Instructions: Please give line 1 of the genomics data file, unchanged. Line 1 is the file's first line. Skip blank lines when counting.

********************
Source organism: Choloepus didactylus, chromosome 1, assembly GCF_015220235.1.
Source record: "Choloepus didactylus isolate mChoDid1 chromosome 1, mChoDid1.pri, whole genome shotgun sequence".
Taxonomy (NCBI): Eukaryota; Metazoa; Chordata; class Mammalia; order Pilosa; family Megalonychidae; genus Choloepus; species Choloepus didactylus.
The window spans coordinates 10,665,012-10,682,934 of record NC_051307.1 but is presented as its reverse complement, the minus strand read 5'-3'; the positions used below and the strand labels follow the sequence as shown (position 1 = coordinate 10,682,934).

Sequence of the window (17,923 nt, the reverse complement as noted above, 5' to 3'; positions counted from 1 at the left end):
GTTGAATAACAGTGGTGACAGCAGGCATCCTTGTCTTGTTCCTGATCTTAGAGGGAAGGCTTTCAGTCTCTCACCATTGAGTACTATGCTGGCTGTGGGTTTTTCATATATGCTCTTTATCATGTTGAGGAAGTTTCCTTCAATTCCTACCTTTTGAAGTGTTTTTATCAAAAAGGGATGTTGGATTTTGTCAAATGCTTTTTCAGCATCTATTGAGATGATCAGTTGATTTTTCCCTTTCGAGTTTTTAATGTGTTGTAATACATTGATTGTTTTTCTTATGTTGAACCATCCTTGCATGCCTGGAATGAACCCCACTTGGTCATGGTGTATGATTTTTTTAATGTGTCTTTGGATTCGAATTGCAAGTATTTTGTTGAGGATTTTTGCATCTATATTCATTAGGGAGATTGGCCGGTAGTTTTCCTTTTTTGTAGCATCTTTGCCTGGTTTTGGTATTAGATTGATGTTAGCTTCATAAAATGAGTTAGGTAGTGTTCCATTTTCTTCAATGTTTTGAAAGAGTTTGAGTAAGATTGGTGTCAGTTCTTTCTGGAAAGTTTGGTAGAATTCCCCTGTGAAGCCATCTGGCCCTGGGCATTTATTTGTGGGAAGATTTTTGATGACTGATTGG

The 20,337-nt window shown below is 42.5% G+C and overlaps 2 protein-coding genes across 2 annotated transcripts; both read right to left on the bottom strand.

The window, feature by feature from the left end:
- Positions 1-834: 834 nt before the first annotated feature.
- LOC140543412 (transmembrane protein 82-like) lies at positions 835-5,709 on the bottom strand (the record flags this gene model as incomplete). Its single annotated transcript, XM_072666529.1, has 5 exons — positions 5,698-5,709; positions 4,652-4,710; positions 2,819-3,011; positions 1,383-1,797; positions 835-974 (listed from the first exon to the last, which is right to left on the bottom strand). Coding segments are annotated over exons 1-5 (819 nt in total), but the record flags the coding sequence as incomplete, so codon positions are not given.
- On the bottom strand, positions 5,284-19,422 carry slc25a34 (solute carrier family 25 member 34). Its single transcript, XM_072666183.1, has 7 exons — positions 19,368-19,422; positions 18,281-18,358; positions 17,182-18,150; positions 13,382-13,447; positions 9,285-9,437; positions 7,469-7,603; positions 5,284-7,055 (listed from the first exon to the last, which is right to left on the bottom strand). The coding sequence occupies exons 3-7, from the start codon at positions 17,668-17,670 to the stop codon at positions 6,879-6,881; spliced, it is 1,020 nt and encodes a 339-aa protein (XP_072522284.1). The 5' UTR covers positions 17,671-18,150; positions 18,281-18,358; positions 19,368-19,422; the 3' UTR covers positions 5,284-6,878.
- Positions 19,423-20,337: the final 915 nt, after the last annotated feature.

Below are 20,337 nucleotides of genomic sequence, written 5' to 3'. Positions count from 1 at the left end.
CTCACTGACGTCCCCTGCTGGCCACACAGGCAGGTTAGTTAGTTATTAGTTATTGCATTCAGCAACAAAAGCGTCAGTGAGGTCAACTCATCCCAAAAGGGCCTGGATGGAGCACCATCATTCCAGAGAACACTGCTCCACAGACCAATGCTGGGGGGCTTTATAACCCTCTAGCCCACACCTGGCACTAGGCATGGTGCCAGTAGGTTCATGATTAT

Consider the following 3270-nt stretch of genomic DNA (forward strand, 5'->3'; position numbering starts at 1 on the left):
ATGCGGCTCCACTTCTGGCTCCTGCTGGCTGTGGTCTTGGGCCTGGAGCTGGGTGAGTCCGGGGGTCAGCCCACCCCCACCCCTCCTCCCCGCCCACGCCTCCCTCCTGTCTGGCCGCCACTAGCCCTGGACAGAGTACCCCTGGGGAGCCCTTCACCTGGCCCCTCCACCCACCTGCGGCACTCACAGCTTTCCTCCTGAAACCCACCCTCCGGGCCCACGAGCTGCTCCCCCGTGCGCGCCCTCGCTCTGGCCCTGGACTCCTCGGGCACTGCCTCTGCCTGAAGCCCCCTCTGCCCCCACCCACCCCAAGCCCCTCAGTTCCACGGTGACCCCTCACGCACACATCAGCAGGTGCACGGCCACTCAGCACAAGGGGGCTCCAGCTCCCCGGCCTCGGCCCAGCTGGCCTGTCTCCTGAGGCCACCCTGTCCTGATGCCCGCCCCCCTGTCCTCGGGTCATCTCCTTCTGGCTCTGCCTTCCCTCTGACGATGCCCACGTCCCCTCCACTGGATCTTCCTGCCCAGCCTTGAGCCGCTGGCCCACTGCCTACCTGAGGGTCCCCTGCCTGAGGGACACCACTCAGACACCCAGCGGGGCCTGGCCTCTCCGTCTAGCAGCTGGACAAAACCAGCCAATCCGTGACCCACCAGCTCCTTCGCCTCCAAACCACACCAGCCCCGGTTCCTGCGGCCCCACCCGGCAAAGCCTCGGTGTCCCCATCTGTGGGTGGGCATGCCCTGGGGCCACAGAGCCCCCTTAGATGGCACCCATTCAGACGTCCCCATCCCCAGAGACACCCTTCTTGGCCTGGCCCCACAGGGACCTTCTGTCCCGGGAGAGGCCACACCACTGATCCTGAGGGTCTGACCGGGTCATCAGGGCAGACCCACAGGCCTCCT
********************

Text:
Source organism: Choloepus didactylus, chromosome 1, assembly GCF_015220235.1.